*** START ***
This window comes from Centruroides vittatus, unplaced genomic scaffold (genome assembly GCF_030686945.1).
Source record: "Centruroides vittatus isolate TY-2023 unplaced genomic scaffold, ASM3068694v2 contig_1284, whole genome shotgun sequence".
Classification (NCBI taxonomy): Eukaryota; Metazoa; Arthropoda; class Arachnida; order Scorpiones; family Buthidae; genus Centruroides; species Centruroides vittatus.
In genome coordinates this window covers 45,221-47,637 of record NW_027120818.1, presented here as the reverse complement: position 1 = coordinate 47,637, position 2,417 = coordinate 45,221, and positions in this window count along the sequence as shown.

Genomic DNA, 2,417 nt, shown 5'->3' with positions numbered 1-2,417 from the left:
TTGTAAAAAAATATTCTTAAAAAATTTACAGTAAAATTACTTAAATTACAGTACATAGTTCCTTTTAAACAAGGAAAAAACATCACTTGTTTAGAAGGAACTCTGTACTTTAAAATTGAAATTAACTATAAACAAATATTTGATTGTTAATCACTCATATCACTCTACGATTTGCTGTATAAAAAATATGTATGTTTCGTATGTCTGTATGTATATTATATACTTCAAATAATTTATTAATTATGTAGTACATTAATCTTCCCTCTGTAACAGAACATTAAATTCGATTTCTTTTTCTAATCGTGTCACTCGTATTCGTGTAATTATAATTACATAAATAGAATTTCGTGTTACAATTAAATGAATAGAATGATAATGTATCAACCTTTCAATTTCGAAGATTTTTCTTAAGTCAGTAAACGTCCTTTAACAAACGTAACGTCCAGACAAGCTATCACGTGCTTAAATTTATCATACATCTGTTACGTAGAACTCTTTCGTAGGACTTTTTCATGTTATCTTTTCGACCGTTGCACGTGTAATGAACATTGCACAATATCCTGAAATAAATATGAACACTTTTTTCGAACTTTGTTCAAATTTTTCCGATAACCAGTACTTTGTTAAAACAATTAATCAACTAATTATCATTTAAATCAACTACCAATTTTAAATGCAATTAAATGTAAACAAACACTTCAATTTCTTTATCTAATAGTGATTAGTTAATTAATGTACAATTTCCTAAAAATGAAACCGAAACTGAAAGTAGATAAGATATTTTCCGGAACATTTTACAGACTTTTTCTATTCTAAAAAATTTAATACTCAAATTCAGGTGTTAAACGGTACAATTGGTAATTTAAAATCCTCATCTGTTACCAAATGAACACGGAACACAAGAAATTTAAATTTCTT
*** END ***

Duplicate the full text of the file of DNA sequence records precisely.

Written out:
This window comes from Centruroides vittatus, unplaced genomic scaffold (genome assembly GCF_030686945.1).
Source record: "Centruroides vittatus isolate TY-2023 unplaced genomic scaffold, ASM3068694v2 contig_1284, whole genome shotgun sequence".
Classification (NCBI taxonomy): Eukaryota; Metazoa; Arthropoda; class Arachnida; order Scorpiones; family Buthidae; genus Centruroides; species Centruroides vittatus.
In genome coordinates this window covers 45,221-47,637 of record NW_027120818.1, presented here as the reverse complement: position 1 = coordinate 47,637, position 2,417 = coordinate 45,221, and positions in this window count along the sequence as shown.

Genomic DNA, 2,417 nt, shown 5'->3' with positions numbered 1-2,417 from the left:
TTGTAAAAAAATATTCTTAAAAAATTTACAGTAAAATTACTTAAATTACAGTACATAGTTCCTTTTAAACAAGGAAAAAACATCACTTGTTTAGAAGGAACTCTGTACTTTAAAATTGAAATTAACTATAAACAAATATTTGATTGTTAATCACTCATATCACTCTACGATTTGCTGTATAAAAAATATGTATGTTTCGTATGTCTGTATGTATATTATATACTTCAAATAATTTATTAATTATGTAGTACATTAATCTTCCCTCTGTAACAGAACATTAAATTCGATTTCTTTTTCTAATCGTGTCACTCGTATTCGTGTAATTATAATTACATAAATAGAATTTCGTGTTACAATTAAATGAATAGAATGATAATGTATCAACCTTTCAATTTCGAAGATTTTTCTTAAGTCAGTAAACGTCCTTTAACAAACGTAACGTCCAGACAAGCTATCACGTGCTTAAATTTATCATACATCTGTTACGTAGAACTCTTTCGTAGGACTTTTTCATGTTATCTTTTCGACCGTTGCACGTGTAATGAACATTGCACAATATCCTGAAATAAATATGAACACTTTTTTCGAACTTTGTTCAAATTTTTCCGATAACCAGTACTTTGTTAAAACAATTAATCAACTAATTATCATTTAAATCAACTACCAATTTTAAATGCAATTAAATGTAAACAAACACTTCAATTTCTTTATCTAATAGTGATTAGTTAATTAATGTACAATTTCCTAAAAATGAAACCGAAACTGAAAGTAGATAAGATATTTTCCGGAACATTTTACAGACTTTTTCTATTCTAAAAAATTTAATACTCAAATTCAGGTGTTAAACGGTACAATTGGTAATTTAAAATCCTCATCTGTTACCAAATGAACACGGAACACAAGAAATTTAAATTTCTT